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Let $\alpha:[a,b]\to\mathbb{R}$ be of bounded variation and right-continuous. Given $\varepsilon>0$ and a partition $P$ of $[a,b]$, construct $f\in C[a,b]$ with $\|f\|_\infty \leq 1$ such that $\int_a^bfd\alpha\geq V(\alpha,P)-\varepsilon$. Conclude that $V_a^b\alpha = \sup \left\{\int_a^bfd\alpha:\|f\|_\infty\leq 1\right\}$.

I am not sure how to show this but it seems to me that we want to construct $f$ that is some kind of characteristic function. Any hints would be appreciated.

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Let $x_i$, $i=0,\dots n$ be the partition $P$. Let $h_j(t)=sgn(\alpha(x_{j+1})-\alpha(x_j))1_{(x_i,x_{i+1})}$ and $h=\sum h_j$. $h$ is $\alpha$ integrable since it's simple and $$\int_a^b hd\alpha= \sum_1^n |\alpha(x_{i+1})-\alpha(x_i)|$$ now we just want to approximate this function. For each $i$ and $\delta>0$ consider the intervals $[x_i+\delta,x_{i+1}-\delta]=J_{i,\delta}$ and consider $f_{i,\delta}=h_i|_{J_{i,\delta}}$. Take $f_{\delta}:\cup J_{i,\delta} \to \mathbb{R}$ as $f_{\delta}=\sum f_{i,\delta}$ and extend linearly (call the extension the same). It's easy to see that the $f_{\delta}$ are continuous, as $\delta \to 0, f_{\delta}(t) \to h(t)$ except possibly at the $x_i$ which is of $\alpha$-measure 0 , and $|f_{\delta}|\leq 1$, so you can apply the dominated convergence theorem to the integrals and conclude (formally you have to apply this last theorem to the integrals associated with the nonnegative measures given by the Jordan decomposition of $\alpha$).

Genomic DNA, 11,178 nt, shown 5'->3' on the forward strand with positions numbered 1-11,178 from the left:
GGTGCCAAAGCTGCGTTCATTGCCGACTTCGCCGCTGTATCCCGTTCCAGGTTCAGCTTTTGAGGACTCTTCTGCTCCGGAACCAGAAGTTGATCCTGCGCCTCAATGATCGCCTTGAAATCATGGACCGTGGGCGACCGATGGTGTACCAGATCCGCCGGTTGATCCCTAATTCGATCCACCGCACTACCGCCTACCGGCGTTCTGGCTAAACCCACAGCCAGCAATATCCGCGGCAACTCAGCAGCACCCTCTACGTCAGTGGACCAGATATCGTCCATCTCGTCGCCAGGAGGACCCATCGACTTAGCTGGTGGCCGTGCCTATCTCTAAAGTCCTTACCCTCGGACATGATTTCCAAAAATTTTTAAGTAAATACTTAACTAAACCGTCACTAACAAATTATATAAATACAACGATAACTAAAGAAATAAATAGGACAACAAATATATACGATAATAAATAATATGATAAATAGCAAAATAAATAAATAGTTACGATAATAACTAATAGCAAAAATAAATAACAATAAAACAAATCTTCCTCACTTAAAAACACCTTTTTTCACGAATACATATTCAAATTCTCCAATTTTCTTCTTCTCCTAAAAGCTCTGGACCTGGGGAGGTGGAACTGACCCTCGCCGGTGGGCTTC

Just to clarify, your $f$ will be a $f_{\delta}$ for $\delta(\varepsilon)$ sufficiently small.

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